Some things you may notice as disproportionately large in your audio collection include WAV or other lossless audio files, which can eat five to ten times the space of comparably long MP3 or AAC files. In the past, iPods recorded Voice Memo audio in lossless formats, which wasted plenty of space in iTunes. Today, they thankfully tend to use compression and consume less space. You can delete unneeded Voice Memo files from iTunes by searching your Music library for Voice Memo, or just sorting it by genre and looking for Voice Memo.
Alternately, right-clicking on almost any WAV or lossless file in iTunes will bring up an option to “Create AAC Version,” which will be much smaller and—for most people—imperceptibly lower in fidelity. Unless you need an archival copy of these files, you can then delete the bigger originals and use the smaller ones instead.
Audiobooks and audio podcasts can also consume quite a bit of space, given that they tend to run longer than an individual song and in some cases an entire album. You can decide whether you really need to keep these long files on your hard drive, or whether burning them to a DVD, placing them on a secondary hard drive, or just deleting them is a better way to keep space free on your primary disk. Sorting your iTunes library by “size” can also help you find and eliminate huge files, assuming that you’ve backed them up or are okay with losing them.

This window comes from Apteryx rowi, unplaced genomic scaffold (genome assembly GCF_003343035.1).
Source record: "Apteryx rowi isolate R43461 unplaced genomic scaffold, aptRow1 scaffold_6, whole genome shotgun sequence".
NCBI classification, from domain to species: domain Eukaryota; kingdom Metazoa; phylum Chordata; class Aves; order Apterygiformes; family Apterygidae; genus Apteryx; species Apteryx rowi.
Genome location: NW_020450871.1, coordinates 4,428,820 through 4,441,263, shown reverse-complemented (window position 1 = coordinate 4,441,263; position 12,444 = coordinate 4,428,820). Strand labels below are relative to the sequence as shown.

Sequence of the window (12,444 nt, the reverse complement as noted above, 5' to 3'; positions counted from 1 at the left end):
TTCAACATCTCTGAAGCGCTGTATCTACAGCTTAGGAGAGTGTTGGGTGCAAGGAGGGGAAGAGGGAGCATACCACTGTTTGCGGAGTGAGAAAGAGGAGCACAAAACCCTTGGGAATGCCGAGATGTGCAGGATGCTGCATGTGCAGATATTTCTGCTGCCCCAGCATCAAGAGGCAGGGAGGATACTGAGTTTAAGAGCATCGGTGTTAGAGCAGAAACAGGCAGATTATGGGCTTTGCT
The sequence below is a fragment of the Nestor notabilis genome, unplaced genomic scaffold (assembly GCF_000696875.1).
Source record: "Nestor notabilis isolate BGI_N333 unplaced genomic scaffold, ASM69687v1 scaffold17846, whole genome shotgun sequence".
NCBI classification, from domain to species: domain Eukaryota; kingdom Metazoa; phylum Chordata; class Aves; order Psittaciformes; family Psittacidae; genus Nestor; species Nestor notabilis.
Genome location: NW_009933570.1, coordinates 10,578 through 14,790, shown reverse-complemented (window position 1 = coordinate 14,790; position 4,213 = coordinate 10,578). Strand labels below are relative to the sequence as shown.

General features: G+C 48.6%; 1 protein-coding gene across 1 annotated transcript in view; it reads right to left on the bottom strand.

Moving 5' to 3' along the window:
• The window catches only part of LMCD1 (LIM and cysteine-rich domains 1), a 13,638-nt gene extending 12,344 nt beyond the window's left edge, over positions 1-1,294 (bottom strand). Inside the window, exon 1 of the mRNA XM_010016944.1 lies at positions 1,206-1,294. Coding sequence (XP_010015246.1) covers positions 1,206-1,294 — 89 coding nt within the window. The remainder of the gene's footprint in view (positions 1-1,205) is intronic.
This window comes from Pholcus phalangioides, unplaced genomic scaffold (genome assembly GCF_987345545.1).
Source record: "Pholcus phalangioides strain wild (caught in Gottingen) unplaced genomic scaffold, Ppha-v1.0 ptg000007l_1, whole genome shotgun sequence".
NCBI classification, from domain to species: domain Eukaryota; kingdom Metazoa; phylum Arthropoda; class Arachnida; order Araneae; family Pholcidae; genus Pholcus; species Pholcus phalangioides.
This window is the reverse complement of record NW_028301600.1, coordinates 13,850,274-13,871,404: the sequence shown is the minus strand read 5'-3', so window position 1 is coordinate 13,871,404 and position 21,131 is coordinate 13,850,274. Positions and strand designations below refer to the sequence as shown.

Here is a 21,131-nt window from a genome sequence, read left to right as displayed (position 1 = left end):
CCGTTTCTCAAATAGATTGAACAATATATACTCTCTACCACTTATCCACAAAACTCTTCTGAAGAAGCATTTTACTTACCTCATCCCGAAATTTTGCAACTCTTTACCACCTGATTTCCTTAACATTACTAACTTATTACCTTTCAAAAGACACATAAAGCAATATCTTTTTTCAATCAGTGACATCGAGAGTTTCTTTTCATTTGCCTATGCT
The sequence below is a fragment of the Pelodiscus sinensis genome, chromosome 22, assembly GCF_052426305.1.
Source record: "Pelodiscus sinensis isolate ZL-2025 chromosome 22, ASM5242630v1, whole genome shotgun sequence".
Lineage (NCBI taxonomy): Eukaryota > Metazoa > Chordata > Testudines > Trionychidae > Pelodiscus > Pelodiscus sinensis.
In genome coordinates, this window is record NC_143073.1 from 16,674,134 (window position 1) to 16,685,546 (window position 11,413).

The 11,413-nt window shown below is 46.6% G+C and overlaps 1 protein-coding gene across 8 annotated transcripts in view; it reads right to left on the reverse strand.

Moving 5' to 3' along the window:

Hard disk space is limited, and as iTunes video, photo, music, and app libraries continue to grow, you’ll probably need to either buy a new and bigger drive to hold everything, or delete files that you’ve decided you won’t need in the future. Our tutorial on moving an iTunes library to a second hard disk provides you with a relatively painless option for everything except images if you don’t want to lose files; this trick is especially useful for laptops and older machines with small built-in hard disks. Hopefully, this guide has shown you how to understand just how big your media collections are becoming so that you can anticipate your future needs a little better, and get rid of some of the clutter that may be filling up even the large drives in recent computers.